Wednesday, May 6, 2009


1. Set off this morning, 6 May, Day 10 of the journey, from Vientiane to Savannakhet, Central Laos. At about 400 km away, it is about mid-point to Pakse, our final destination in Southern Laos before we crossed over to Cambodia on 10 May. Highway 13 is a 2 lanes paved road, going down South all the way to Savannakhet. The road was surprisingly good, better than expected. We could see work has begun for it to be expanded to 4 lanes. Long stretches of dry padi field flanked both sides of the road, with small villages or isolated houses scattered along the way. Driving along this road would requre full attention as we encountered school children walking or cycling to schools, children playing near the road, and cows taking a morning walk.

2. We made a couple of stops along the way. At Ban Na, 82 km from Vientiane, we saw hype of activities at an open area near the road junction. Stall keepers in temporary tentages were busy preparing their food, games and retail stalls for some form of celebration later in the day. We took a stroll among the stalls. At the fruits stall, we just could not resist the durians there and bought one for 28 000 kips (about US$4). You could see Sunny about to try the durian here. Like the Thai, the durians are eaten when they are still dry, not quite as ripe as those preferred by Singaporeans. Sunny took a picture of this small boy and printed a copy for him. The kid looked a little lost but his parents were certainly thrilled.

3. We stopped at Tha Khaek for a quick lunch. This sleepy town was almost like a ghost town. Even the central Fountain Square looked empty (as you can see on the right). With some restoration and better maintenance, this square could be very charming. We had lunch at a corner "coffee shop", and Sunny demonstrated how a fried cricket should be eaten.

4. At about 4 pm, we reached Savannakhet and, after some hunting, found this new beautiful resort that we are currently staying, Daosavanh Resort & Spa Hotel, just opened a few months ago at US$50 a night. Located next to the Mekong River and facing West, it has a great sunset view of the Mekong.

5. We found time to take a dip in the jacuzzi while enjoying the sunset view. I can assure you that the 2 persons in the pool were Sunny and I and not any other combination.

6. Yesterday, Day 9, in Vientiane, Sunny and I carried a small back pack each to go sightseeing, using the Lonely Planet walking tour as a guide. No driving for the day, for the first time.

7. First stop was Patuxai, Vientiane's most prominent monument, sort of like the Arc de Triomphe of Paris. Some would describe this as "good from far but far from good". Built in 1962, the monument had deteriorated. A plague on the wall honestly said, "From a closer distance, it appears less impressive, like a monster of concrete". We climbed more than 200 steps (Sunny counted, I got distracted) to reach the top, to get a wonderful view of the city. Here, you could see the opening to the top and Sunny and I at the top of the monument. If given a good facelift, this monument could be attractive, befitting its status as the most prominent monument in Vientianne.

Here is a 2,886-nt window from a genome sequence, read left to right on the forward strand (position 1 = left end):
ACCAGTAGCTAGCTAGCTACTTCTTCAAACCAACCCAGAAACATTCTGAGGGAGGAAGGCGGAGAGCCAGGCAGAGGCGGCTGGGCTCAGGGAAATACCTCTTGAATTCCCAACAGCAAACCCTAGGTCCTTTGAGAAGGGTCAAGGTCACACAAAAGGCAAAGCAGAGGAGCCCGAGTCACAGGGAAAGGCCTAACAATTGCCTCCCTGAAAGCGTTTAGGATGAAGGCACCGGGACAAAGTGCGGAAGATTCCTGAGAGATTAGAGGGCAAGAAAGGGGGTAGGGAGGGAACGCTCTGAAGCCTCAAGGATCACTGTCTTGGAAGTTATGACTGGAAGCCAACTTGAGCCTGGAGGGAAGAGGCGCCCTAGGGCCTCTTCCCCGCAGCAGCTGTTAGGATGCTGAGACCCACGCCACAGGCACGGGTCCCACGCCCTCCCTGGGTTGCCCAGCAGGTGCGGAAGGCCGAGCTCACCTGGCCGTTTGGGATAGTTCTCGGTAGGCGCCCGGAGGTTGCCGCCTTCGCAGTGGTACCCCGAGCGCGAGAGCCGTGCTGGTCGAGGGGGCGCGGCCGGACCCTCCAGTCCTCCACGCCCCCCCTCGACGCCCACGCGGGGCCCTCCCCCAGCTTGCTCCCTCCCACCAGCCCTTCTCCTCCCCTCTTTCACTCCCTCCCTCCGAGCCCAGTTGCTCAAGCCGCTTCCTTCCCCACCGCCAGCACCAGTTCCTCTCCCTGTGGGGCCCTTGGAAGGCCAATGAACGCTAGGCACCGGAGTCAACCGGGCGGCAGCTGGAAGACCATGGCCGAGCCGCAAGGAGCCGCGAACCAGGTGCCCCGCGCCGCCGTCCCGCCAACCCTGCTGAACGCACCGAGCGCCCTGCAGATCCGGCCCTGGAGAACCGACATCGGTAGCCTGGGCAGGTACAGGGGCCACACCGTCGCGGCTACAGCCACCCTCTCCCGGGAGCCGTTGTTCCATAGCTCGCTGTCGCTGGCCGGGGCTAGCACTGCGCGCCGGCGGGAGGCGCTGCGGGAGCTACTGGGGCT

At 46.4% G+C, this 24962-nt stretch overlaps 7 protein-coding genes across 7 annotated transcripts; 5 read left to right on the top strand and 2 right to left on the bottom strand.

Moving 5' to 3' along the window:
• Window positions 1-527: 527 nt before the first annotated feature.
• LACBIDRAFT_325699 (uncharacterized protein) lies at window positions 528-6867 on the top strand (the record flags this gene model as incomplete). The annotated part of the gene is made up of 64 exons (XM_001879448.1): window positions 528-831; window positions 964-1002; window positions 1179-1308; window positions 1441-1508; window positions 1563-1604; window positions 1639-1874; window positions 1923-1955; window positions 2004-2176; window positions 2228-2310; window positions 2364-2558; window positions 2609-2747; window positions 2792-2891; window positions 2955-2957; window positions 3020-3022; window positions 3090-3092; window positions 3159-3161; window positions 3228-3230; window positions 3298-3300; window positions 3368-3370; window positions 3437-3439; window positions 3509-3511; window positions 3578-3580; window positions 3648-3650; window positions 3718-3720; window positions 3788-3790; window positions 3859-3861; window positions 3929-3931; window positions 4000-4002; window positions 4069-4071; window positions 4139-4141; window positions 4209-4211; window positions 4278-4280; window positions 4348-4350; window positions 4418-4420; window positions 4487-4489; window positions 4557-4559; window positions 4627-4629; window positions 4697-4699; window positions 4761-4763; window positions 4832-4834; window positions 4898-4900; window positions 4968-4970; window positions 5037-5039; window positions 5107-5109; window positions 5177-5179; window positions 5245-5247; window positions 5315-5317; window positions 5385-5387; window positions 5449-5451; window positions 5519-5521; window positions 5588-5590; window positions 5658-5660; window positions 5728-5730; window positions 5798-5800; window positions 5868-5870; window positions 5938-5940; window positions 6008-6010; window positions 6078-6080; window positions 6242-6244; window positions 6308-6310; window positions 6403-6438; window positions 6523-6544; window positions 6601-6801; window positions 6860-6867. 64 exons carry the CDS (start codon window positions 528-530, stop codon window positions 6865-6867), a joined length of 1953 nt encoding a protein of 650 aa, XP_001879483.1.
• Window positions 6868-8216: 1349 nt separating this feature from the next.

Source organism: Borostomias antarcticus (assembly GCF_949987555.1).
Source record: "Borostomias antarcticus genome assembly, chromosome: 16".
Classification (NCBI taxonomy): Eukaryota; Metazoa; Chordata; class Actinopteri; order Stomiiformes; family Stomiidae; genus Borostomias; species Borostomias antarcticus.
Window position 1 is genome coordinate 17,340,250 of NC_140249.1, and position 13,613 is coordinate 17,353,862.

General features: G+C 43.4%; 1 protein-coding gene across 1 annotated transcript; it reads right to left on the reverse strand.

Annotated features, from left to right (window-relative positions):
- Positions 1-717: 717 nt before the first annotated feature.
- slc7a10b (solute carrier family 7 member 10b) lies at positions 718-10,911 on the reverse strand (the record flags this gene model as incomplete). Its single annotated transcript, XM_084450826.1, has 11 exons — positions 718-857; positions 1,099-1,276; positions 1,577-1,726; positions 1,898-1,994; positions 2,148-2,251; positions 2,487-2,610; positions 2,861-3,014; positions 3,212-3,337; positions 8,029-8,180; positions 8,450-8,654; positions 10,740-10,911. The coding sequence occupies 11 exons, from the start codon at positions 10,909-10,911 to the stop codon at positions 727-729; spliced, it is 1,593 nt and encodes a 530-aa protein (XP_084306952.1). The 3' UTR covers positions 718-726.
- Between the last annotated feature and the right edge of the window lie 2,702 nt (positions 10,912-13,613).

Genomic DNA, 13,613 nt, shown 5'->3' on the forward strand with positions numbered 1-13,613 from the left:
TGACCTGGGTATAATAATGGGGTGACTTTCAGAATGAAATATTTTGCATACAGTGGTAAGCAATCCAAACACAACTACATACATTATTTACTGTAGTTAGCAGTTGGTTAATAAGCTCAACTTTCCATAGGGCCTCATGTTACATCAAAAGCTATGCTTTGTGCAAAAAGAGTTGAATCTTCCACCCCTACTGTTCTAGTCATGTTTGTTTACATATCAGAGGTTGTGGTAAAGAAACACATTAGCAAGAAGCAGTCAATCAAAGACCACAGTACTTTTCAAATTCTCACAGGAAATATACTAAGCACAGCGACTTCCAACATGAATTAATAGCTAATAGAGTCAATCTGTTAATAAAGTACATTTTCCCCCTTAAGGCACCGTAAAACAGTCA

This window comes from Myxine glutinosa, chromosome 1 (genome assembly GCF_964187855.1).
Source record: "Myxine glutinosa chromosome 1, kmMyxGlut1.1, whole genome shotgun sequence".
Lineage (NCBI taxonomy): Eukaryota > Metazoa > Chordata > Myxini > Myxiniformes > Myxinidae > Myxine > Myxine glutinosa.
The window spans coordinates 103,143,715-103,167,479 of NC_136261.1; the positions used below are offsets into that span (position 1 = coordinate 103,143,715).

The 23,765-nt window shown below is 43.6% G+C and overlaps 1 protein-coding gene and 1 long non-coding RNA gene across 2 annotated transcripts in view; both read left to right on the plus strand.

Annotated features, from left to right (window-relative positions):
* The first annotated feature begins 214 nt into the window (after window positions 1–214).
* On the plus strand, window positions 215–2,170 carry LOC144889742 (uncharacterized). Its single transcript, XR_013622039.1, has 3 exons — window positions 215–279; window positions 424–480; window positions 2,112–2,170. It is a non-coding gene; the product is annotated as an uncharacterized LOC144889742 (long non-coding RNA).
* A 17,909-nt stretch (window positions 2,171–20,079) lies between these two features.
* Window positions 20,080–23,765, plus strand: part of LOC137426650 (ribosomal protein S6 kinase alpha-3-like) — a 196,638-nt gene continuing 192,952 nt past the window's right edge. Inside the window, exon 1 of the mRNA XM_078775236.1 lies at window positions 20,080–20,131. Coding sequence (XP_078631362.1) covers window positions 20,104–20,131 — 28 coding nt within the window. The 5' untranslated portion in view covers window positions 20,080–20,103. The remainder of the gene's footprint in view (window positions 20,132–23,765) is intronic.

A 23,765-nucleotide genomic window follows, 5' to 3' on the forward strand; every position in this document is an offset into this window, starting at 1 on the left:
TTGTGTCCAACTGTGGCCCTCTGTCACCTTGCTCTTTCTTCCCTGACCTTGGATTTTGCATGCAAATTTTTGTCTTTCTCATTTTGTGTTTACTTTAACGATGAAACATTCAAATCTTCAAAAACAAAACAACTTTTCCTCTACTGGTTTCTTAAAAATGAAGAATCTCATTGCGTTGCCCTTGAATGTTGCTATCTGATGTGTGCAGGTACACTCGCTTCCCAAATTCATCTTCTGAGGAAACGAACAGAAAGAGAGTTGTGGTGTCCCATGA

8. Another stop was the Morning Market. A huge complex; buzzy, crowded, and somewhat chaotic place, selling gold and jewellry, shoes, dresses, electronic goods etc. One stall that was particularly crowded was this one below. Guess what it was selling. GOLD jewellry. I supposed its a good way to hedge against
currency devaluation.

9. Another interesting stop we made was Sisaket Museum (or Wat Si Saket), temple with thousands of buddha figures. This was the only building left undamaged after Siamese forces completely destroyed Vientiane in 1827-28. Though it had deteriorated over the years, one could still see the sheer beauty of the buildings and the buddha statues. We sat in the sim for a few minutes and enjoyed the quietness. Overall, it was a solemn and sobering experience visiting this place, even for a foreigner like me.

10. We ended the day with a dinner at Kua Lao Restaurant, which
served wonderful Laotian food (and live cultural performance), and a drink at Khop Chai Deu Restaurant & Bar at Nam Phu Square where I had dinner with my STB colleagues some 5 years ago. It was just as crowded.

11. Day 11 (7 May), we will be off to Pakse to spend 3 days there; about 200 km away. There, we would see Champasak, a world heritage site, waterfalls etc.


  1. It does look very yummy, yellow and big. But like most Singaporeans, we prefer the durian ripe with strong smell of durian.

  2. ya, u are right, the thai type of durians look good but dont taste nice unless it is the next time please remember to request the durian sellers to treat u all the ripe durian before they dump it or sell it at 80% discount:-)